The University of Oxford is old. Very old. There is evidence of teaching as early as 1096, which makes it the oldest university in the English-speaking world. But did you know that it is less than 100 years since women were allowed to become full members of the university and have the right to get degrees? Even though they could not get a degree, women did study here also before 1920. A number of academic halls were established for women from 1878, and women could receive an education and take exams even though they could not get an Oxford degree.
‘Education and Activism: Oxford Women 1878-1920’ is an IT Innovation Challenges project looking to create an innovation digital resource about women in Oxford before 1920. The project is creating a website with information and documents from the period. There will be a walking tour, a gallery, and much more. It will be launched at an event on the 14th October 2020, to the day 100 years since women first took their degrees here.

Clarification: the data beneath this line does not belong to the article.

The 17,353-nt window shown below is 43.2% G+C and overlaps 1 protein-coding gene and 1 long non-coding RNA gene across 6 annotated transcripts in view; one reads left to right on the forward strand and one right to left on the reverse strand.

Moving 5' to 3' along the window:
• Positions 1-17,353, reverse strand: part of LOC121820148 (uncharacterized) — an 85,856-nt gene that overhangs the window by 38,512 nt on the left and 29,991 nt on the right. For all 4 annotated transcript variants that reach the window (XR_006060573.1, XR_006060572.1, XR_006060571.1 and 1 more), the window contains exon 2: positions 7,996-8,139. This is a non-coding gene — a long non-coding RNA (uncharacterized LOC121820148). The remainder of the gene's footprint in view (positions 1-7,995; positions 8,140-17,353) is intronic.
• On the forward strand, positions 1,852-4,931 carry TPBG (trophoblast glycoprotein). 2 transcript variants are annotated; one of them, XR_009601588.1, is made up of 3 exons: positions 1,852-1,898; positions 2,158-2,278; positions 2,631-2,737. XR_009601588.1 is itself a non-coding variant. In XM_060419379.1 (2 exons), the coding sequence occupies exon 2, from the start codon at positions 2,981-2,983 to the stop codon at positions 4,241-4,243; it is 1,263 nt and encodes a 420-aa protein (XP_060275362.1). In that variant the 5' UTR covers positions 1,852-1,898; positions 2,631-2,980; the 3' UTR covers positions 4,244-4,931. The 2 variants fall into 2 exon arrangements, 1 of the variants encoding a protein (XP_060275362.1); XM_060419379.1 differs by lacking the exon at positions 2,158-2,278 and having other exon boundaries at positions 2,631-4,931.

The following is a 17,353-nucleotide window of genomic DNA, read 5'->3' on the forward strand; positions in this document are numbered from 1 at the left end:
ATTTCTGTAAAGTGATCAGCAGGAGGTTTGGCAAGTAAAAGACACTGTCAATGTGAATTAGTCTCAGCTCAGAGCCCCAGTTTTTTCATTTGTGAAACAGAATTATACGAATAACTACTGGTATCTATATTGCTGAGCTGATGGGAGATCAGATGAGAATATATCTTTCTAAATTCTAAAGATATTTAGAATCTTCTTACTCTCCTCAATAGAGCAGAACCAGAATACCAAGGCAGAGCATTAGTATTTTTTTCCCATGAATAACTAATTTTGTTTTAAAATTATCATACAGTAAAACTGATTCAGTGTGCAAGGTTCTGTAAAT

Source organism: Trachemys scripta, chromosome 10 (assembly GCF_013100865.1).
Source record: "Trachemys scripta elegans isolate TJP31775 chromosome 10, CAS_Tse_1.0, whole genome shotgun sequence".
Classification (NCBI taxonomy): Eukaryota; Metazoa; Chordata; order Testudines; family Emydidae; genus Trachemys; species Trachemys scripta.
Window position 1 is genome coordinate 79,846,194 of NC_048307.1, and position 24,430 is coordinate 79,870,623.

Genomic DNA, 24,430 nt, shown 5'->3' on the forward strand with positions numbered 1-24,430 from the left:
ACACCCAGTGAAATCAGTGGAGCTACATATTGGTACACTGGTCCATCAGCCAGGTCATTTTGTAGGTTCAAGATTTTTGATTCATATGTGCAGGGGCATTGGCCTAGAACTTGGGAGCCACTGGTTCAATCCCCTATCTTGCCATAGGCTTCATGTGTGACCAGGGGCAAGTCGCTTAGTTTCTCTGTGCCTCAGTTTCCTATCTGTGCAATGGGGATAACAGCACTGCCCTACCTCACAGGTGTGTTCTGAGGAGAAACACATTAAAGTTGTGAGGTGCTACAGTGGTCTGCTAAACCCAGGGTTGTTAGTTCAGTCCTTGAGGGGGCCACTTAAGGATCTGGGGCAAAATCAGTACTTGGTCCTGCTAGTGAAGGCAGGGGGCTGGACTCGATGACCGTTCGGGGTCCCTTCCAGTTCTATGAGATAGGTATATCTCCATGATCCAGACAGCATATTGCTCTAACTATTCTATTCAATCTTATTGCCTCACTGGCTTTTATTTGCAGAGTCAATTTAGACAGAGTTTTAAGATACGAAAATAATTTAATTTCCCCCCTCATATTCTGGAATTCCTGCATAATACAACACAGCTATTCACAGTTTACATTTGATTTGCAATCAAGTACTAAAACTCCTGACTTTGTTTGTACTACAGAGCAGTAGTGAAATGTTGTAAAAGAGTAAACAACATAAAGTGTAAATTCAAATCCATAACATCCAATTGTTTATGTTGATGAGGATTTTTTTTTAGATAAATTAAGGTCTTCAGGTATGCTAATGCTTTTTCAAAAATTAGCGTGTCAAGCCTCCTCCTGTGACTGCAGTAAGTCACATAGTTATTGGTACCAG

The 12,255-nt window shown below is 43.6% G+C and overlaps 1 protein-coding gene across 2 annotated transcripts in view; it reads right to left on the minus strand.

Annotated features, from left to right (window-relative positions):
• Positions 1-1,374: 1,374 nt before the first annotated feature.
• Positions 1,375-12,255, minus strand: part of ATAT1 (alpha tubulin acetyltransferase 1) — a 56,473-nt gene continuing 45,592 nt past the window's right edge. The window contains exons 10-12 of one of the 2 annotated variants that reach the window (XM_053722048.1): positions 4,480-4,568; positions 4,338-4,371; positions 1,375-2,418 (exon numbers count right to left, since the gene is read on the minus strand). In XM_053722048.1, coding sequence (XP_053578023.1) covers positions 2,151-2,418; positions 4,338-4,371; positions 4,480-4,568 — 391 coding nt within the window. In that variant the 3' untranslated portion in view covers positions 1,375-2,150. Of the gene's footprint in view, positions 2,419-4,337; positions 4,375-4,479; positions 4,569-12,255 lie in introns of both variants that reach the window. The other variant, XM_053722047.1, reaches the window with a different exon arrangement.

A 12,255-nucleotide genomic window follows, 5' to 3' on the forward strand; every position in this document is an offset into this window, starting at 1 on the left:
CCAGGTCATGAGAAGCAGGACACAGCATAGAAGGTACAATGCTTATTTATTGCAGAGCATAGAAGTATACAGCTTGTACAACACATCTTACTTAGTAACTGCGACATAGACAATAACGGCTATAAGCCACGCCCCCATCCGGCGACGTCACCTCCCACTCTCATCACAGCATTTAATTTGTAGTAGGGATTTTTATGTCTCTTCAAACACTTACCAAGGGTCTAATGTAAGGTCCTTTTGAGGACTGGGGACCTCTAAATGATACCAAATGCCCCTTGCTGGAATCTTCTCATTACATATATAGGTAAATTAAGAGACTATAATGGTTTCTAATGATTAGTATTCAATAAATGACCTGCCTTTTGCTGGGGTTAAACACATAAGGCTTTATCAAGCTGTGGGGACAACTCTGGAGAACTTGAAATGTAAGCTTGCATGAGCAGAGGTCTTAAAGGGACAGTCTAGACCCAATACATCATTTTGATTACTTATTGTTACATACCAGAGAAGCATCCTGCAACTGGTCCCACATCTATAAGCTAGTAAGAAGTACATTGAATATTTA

You can read more about the project in the project abstract on the IT Innovation Challenges blog. if you are interested in learning more about the history of the University and women at Oxford, why not explore some of the following resources:
- University of Oxford. Introduction and history
- University of Oxford (Wikipedia)
- The History of Women at Oxford
- Historical pictures in the Oxford University Image library
The ‘Education and Activism’ project is a collaborative project involving the Faculty of History, Bodleian Libraries, Women in the Humanities, and the former women’s colleges Lady Margaret Hall, Somerville, St Hugh’s, St Hilda’s and St Anne’s. It is supported by IT Innovation Challenges.